Think about why you follow certain brands. There’s a reason beyond their product, right? So apply that same thinking to your business and figure out exactly what your ideal client wants to see from you.

For example, if you’re a business consultant, your ideal client might follow you because you post inspiring quotes. You can talk about how you helped a client overcome a problem and how they can do the same thing. Maybe they love hearing your own story of struggling in business then learning your path to success.

Instead of just posting a picture of something generic, break down why you are posting it. Maybe you want to share a recipe or details of how to visit a place of interest. If you post helpful content, people will be more likely to engage with it.


4. Work With Others In Your Industry

Connecting with other people in your niche is a great way to get in front of a new audience. Work with micro-influencers and other people you respect in your space. Share their content to help you become part of the wider community in your industry.

This doesn’t necessarily mean you have to share posts of direct competitors. Connect with other thought leaders in your industry.

Social media isn’t only about sharing information with customers; you can be part of a broader conversation. For example, say your product is healthy snacks, why not collaborate with a food blogger to share some healthy recipes?

In addition, when collaborating with others in your industry, consider how cross selling and upselling can become integral parts of your social media strategy. By strategically partnering with complementary businesses or influencers, you not only expand your reach but also create opportunities to suggest related products or services to your audience.

For instance, if your business specializes in providing fitness equipment, teaming up with a nutritionist or a fitness app developer can offer your audience valuable insights into maintaining a holistic healthy lifestyle. Additionally, through these collaborations, you can subtly introduce your own product, highlighting its benefits in conjunction with the partner’s offerings.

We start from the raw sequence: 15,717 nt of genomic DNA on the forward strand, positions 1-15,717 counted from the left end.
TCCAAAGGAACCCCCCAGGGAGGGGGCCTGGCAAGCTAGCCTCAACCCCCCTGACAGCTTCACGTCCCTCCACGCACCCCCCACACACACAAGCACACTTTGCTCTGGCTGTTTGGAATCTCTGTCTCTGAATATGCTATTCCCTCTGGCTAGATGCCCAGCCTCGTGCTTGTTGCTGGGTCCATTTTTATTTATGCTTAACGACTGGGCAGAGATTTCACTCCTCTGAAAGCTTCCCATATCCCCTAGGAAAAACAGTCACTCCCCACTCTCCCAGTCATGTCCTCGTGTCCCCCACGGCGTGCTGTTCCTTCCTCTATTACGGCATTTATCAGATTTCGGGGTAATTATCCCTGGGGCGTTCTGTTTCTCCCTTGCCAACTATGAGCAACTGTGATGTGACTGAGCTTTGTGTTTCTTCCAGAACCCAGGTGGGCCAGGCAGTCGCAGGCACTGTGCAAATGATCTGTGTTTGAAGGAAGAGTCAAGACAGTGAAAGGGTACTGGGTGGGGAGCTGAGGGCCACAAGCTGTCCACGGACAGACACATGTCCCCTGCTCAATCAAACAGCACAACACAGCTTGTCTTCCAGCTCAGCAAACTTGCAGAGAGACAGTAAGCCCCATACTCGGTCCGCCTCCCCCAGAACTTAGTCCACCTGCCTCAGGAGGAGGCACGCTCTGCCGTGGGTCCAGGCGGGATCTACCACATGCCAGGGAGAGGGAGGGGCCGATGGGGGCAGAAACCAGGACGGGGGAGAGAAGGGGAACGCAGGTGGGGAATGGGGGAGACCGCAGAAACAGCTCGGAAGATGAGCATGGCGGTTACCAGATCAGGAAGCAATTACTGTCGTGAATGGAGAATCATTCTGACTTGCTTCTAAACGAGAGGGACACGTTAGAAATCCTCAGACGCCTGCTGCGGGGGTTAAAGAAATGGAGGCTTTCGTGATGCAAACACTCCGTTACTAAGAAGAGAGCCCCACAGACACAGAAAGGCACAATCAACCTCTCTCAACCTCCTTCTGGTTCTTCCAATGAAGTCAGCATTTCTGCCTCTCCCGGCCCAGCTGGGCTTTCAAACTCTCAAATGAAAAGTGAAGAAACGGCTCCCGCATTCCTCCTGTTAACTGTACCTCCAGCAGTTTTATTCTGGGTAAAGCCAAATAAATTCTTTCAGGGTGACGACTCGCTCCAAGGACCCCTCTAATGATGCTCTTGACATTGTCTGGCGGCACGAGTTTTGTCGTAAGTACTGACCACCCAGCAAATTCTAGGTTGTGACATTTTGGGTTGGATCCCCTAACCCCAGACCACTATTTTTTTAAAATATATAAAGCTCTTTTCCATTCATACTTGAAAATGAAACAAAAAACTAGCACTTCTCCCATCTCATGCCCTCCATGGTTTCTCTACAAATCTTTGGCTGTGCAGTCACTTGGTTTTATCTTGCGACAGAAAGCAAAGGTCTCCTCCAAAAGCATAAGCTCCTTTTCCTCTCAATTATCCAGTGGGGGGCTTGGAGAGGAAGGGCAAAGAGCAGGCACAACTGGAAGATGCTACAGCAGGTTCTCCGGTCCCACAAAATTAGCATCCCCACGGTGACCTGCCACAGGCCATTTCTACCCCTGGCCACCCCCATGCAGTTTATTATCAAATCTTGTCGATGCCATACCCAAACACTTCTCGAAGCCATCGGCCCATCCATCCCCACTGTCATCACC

By incorporating cross selling and upselling tactics into your social media partnerships, you not only enrich your audience’s experience but also create avenues for promoting your product in a natural and beneficial manner.

5. Start Conversations

Once you know what your audience likes to talk about, join the conversation.

Your posts should vary between informative, inspirational, and promotional, but in every post, try to include a call to action. Train your followers to interact with your brand.

Ask them questions, get their opinion, talk about things that stir up emotion. No matter which industry you’re in, there’s an aspect of your product or service that’s tied to a feeling or experience your ideal client wants to have.

If you’re a business coach, what you’re selling is confidence, peace of mind, and success. Those are all topics that stir emotion. Posting about your definition of success and inviting them to share theirs is a great way to bond with your audience.

Once someone responds to a question you asked, you must keep that conversation going; they took the time to say “yes” to your brand, after all.

Did you know that only 10% of messages and comments left on business social media accounts are answered. Every small business social media strategy should include time set aside to respond to customer comments and direct messages.

This interaction is what makes social media a sales funnel for your business. Posting great content is how you get people interested, but having conversations is how you get people to buy from you.

Use Instagram polls, Twitter threads, and Facebook live stream to interact with your customers and create a two-way conversation. You don’t just want to preach to them why your brand is amazing. You want their opinion on the direction you should take your brand, the products they want to see.

Social media provides an opportunity like no other for brands to get honest and valuable feedback from customers. Making your customers feel involved will also help you create brand loyalty.

6. Schedule Your Posts

You’re running a business, so every minute counts! Posting consistently shows your potential clients you take your business seriously, and they should, too.